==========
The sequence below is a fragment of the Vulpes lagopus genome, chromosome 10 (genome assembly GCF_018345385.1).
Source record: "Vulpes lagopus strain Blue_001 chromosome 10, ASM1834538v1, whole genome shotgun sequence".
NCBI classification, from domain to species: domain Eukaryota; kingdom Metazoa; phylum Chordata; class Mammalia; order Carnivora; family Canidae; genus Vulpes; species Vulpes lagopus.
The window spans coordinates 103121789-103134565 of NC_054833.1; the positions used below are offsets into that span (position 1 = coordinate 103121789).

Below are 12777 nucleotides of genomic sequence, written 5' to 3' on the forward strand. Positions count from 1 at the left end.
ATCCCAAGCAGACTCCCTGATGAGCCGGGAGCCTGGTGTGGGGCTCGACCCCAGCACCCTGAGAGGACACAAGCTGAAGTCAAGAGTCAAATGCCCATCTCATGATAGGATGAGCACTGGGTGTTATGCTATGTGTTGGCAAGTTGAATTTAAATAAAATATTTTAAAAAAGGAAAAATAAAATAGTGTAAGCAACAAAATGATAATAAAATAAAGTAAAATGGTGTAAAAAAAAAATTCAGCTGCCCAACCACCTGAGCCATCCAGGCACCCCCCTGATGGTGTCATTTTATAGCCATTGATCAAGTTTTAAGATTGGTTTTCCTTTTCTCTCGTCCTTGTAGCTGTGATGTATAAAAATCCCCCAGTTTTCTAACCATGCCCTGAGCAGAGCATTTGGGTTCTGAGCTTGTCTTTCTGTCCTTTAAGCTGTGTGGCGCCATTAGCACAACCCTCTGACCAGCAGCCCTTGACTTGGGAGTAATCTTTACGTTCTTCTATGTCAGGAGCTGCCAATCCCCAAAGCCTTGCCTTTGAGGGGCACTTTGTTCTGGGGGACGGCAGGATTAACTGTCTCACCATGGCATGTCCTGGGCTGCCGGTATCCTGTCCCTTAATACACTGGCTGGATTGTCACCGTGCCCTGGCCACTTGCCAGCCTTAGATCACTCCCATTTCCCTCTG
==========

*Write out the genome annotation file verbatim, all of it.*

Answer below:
The sequence below is a fragment of the Vulpes lagopus genome, chromosome 10 (genome assembly GCF_018345385.1).
Source record: "Vulpes lagopus strain Blue_001 chromosome 10, ASM1834538v1, whole genome shotgun sequence".
NCBI classification, from domain to species: domain Eukaryota; kingdom Metazoa; phylum Chordata; class Mammalia; order Carnivora; family Canidae; genus Vulpes; species Vulpes lagopus.
The window spans coordinates 103121789-103134565 of NC_054833.1; the positions used below are offsets into that span (position 1 = coordinate 103121789).

Below are 12777 nucleotides of genomic sequence, written 5' to 3' on the forward strand. Positions count from 1 at the left end.
ATCCCAAGCAGACTCCCTGATGAGCCGGGAGCCTGGTGTGGGGCTCGACCCCAGCACCCTGAGAGGACACAAGCTGAAGTCAAGAGTCAAATGCCCATCTCATGATAGGATGAGCACTGGGTGTTATGCTATGTGTTGGCAAGTTGAATTTAAATAAAATATTTTAAAAAAGGAAAAATAAAATAGTGTAAGCAACAAAATGATAATAAAATAAAGTAAAATGGTGTAAAAAAAAAATTCAGCTGCCCAACCACCTGAGCCATCCAGGCACCCCCCTGATGGTGTCATTTTATAGCCATTGATCAAGTTTTAAGATTGGTTTTCCTTTTCTCTCGTCCTTGTAGCTGTGATGTATAAAAATCCCCCAGTTTTCTAACCATGCCCTGAGCAGAGCATTTGGGTTCTGAGCTTGTCTTTCTGTCCTTTAAGCTGTGTGGCGCCATTAGCACAACCCTCTGACCAGCAGCCCTTGACTTGGGAGTAATCTTTACGTTCTTCTATGTCAGGAGCTGCCAATCCCCAAAGCCTTGCCTTTGAGGGGCACTTTGTTCTGGGGGACGGCAGGATTAACTGTCTCACCATGGCATGTCCTGGGCTGCCGGTATCCTGTCCCTTAATACACTGGCTGGATTGTCACCGTGCCCTGGCCACTTGCCAGCCTTAGATCACTCCCATTTCCCTCTG